DSI Quarter 2 and 3 Performance 2022/23 financial year

Higher Education, Science and Innovation

31 March 2023
Chairperson: Ms N Mkhatshwa (ANC)
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Meeting Summary


The Portfolio Committee on Higher Education, Science and Innovation convened virtually for a briefing by the Department of Science and Innovation (DSI) on the quarter 2 and 3 performance outcomes for the 2022/23 financial year.

The Committee was generally satisfied with the performance of the Department but raised concerns about the poor spending on procurement from companies owned by people living with disabilities. The total procurement expenditure on goods and services from 1 April to 31 December 2022 amounted to R57 703 534. Only R563 290 (0.01 percent) was procured from people living with disabilities. The Department said that judgement should not be based on procurement expenditure only. A framework was in place to thoroughly assess the impact of technological initiatives on the lives of people with disabilities. Once completed, a more comprehensive report would be presented to the Committee.

Meeting report

The Chairperson noted apologies from six Members. She reminded the few Members present that one of the resolutions of the mid-term review was to do work at a sub-committee level. The work would continue, but a quorum was needed to adopt reports. The adopted reports would reflect the work agreed to by the entire Committee. She called on the Director-General (DG) to lead the presentation.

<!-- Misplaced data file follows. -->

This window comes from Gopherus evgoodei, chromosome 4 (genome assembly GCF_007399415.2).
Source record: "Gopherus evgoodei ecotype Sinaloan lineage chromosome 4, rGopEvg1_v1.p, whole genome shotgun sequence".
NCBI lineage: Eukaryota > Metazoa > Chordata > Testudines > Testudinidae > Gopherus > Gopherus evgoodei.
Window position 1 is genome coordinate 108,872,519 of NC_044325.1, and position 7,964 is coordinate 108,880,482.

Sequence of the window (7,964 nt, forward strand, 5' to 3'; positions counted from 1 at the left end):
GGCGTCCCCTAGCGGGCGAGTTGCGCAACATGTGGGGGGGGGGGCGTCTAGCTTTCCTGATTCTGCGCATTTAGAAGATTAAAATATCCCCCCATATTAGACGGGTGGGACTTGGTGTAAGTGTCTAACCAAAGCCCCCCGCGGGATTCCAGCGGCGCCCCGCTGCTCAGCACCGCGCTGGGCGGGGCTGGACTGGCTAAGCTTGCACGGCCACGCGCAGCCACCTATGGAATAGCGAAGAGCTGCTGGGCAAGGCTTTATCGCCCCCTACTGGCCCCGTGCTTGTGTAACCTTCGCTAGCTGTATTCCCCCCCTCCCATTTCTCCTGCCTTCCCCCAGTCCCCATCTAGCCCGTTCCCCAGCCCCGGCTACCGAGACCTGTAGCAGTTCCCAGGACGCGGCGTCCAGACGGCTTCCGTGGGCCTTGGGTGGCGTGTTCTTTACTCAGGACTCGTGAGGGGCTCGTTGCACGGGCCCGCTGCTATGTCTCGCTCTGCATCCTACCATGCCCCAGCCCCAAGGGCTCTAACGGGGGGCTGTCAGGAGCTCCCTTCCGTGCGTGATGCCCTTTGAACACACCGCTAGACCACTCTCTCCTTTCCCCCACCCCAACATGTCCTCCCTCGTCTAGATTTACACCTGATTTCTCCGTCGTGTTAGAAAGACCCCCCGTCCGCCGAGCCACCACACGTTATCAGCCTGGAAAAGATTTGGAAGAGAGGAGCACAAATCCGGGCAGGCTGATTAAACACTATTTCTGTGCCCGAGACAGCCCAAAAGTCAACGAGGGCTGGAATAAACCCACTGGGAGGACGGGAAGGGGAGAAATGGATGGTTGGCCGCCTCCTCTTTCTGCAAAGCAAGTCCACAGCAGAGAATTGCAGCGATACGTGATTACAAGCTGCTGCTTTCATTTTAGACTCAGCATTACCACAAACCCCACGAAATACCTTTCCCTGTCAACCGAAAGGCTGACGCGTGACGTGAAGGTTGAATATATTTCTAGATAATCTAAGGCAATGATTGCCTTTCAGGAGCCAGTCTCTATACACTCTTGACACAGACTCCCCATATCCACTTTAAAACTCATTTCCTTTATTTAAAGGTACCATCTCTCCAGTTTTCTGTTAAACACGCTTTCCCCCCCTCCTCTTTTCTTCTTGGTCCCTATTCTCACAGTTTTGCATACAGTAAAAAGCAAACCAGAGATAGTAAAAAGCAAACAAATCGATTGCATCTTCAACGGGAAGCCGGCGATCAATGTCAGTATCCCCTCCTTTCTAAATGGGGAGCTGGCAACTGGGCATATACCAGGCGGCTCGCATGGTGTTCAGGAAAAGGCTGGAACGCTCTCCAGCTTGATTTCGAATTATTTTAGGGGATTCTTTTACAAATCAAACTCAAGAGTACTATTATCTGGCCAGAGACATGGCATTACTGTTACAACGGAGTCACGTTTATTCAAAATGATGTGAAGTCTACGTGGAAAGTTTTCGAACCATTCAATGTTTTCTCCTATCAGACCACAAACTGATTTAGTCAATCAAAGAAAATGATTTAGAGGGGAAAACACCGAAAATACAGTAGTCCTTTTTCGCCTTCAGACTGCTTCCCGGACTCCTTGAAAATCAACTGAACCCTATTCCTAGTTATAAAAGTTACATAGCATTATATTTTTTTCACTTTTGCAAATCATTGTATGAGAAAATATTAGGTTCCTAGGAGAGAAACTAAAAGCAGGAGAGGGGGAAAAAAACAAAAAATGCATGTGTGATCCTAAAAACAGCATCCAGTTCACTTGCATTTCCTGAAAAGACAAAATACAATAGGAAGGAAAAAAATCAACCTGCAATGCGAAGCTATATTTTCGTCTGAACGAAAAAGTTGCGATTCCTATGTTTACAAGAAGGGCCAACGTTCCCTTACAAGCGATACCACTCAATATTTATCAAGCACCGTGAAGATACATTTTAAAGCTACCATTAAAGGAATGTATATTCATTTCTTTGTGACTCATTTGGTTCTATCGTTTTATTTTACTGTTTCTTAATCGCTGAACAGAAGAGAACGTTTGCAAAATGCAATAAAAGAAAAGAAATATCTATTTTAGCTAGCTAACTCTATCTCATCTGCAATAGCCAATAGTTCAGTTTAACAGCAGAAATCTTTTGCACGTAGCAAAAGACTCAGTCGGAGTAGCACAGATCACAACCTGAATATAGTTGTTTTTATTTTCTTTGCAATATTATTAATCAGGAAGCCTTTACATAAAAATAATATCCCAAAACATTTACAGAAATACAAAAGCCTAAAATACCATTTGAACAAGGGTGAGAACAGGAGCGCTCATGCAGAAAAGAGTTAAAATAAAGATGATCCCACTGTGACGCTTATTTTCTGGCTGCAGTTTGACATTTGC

DSI Quarter 2 and 3 Performance 2022/23 financial year
Dr Phil Mjwara, DG, Department of Science and Innovation (DSI), outlined the performance highlights for the period under review. They included the following achievements:

The approval of the Decadal Plan by Cabinet;

Hosting the Summer School of the World Intellectual Property Organisation (WIPO) at the University of Limpopo;

The official launch of a study into green hydrogen training at TVET colleges;

The release of a working paper, Measuring rural households and electricity access, by the South African Population Research Infrastructure Network (SAPRIN);

The establishment of Indigenous Knowledge Systems (IKS) documentation centres across the nine provinces;

The official launch by the Minister of the Science Diplomacy Green Hydrogen Round Tables on the sidelines of the World Science Forum;
The collaboration between the DSI and various universities on the smart village concept which would be based on the local conditions, infrastructure, resources and demands of particular communities, and the potential to export goods to urban areas. The pilot project involved Nyandeni communities and the Nyandeni Royal House, along with the Nyandeni Local Municipality and the OR Tambo District Municipality; and

The launch by the Minister and the Chairperson of the Square Kilometre Array (SKA) Council of the onsite construction of the SKA-Mid telescope at the SKA site. The SKA Organisation awarded R889 million to build the major civil infrastructure. The contract was in addition to contracts awarded to the South African Radio Astronomy Observatory (SARAO) and other South African companies such as Vivo, Zutari and Emcom.